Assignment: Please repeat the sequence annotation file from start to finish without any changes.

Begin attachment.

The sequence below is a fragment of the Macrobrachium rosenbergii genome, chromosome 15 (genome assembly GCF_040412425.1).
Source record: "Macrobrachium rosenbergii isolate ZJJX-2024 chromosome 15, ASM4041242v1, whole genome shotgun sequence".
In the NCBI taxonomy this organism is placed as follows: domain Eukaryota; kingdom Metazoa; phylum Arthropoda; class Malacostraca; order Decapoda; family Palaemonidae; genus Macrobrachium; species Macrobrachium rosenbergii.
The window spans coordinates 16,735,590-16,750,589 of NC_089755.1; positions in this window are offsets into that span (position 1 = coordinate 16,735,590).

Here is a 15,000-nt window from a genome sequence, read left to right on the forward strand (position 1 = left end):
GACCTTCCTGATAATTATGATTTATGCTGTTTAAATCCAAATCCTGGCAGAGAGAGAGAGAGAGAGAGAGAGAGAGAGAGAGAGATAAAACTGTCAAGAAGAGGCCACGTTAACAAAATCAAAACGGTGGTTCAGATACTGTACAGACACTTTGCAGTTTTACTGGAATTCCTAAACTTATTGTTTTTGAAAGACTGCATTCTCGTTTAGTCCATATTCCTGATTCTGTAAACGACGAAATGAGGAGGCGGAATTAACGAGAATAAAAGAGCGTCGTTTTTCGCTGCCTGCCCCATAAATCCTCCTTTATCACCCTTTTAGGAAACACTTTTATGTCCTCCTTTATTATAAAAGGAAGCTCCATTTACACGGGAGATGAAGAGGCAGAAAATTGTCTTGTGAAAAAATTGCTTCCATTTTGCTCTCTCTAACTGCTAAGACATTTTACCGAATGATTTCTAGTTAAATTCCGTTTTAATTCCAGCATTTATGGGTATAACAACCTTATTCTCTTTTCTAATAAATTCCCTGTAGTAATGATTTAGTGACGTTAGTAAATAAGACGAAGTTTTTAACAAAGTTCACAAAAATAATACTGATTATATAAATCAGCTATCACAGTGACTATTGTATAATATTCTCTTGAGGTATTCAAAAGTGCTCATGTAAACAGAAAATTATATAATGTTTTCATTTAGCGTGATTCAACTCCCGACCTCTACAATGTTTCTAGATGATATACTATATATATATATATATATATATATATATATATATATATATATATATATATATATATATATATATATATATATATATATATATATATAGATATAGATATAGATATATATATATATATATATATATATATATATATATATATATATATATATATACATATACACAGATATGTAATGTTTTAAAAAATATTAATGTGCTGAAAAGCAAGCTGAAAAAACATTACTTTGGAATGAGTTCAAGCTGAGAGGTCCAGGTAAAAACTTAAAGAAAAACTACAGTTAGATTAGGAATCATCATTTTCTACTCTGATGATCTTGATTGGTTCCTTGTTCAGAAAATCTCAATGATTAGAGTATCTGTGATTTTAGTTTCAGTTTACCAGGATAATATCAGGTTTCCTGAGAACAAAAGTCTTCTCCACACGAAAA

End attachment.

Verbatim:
The sequence below is a fragment of the Macrobrachium rosenbergii genome, chromosome 15 (genome assembly GCF_040412425.1).
Source record: "Macrobrachium rosenbergii isolate ZJJX-2024 chromosome 15, ASM4041242v1, whole genome shotgun sequence".
In the NCBI taxonomy this organism is placed as follows: domain Eukaryota; kingdom Metazoa; phylum Arthropoda; class Malacostraca; order Decapoda; family Palaemonidae; genus Macrobrachium; species Macrobrachium rosenbergii.
The window spans coordinates 16,735,590-16,750,589 of NC_089755.1; positions in this window are offsets into that span (position 1 = coordinate 16,735,590).

Here is a 15,000-nt window from a genome sequence, read left to right on the forward strand (position 1 = left end):
GACCTTCCTGATAATTATGATTTATGCTGTTTAAATCCAAATCCTGGCAGAGAGAGAGAGAGAGAGAGAGAGAGAGAGAGAGAGATAAAACTGTCAAGAAGAGGCCACGTTAACAAAATCAAAACGGTGGTTCAGATACTGTACAGACACTTTGCAGTTTTACTGGAATTCCTAAACTTATTGTTTTTGAAAGACTGCATTCTCGTTTAGTCCATATTCCTGATTCTGTAAACGACGAAATGAGGAGGCGGAATTAACGAGAATAAAAGAGCGTCGTTTTTCGCTGCCTGCCCCATAAATCCTCCTTTATCACCCTTTTAGGAAACACTTTTATGTCCTCCTTTATTATAAAAGGAAGCTCCATTTACACGGGAGATGAAGAGGCAGAAAATTGTCTTGTGAAAAAATTGCTTCCATTTTGCTCTCTCTAACTGCTAAGACATTTTACCGAATGATTTCTAGTTAAATTCCGTTTTAATTCCAGCATTTATGGGTATAACAACCTTATTCTCTTTTCTAATAAATTCCCTGTAGTAATGATTTAGTGACGTTAGTAAATAAGACGAAGTTTTTAACAAAGTTCACAAAAATAATACTGATTATATAAATCAGCTATCACAGTGACTATTGTATAATATTCTCTTGAGGTATTCAAAAGTGCTCATGTAAACAGAAAATTATATAATGTTTTCATTTAGCGTGATTCAACTCCCGACCTCTACAATGTTTCTAGATGATATACTATATATATATATATATATATATATATATATATATATATATATATATATATATATATATATATATATATATATATATATATATATATAGATATAGATATAGATATATATATATATATATATATATATATATATATATATATATATATATATATACATATACACAGATATGTAATGTTTTAAAAAATATTAATGTGCTGAAAAGCAAGCTGAAAAAACATTACTTTGGAATGAGTTCAAGCTGAGAGGTCCAGGTAAAAACTTAAAGAAAAACTACAGTTAGATTAGGAATCATCATTTTCTACTCTGATGATCTTGATTGGTTCCTTGTTCAGAAAATCTCAATGATTAGAGTATCTGTGATTTTAGTTTCAGTTTACCAGGATAATATCAGGTTTCCTGAGAACAAAAGTCTTCTCCACACGAAAA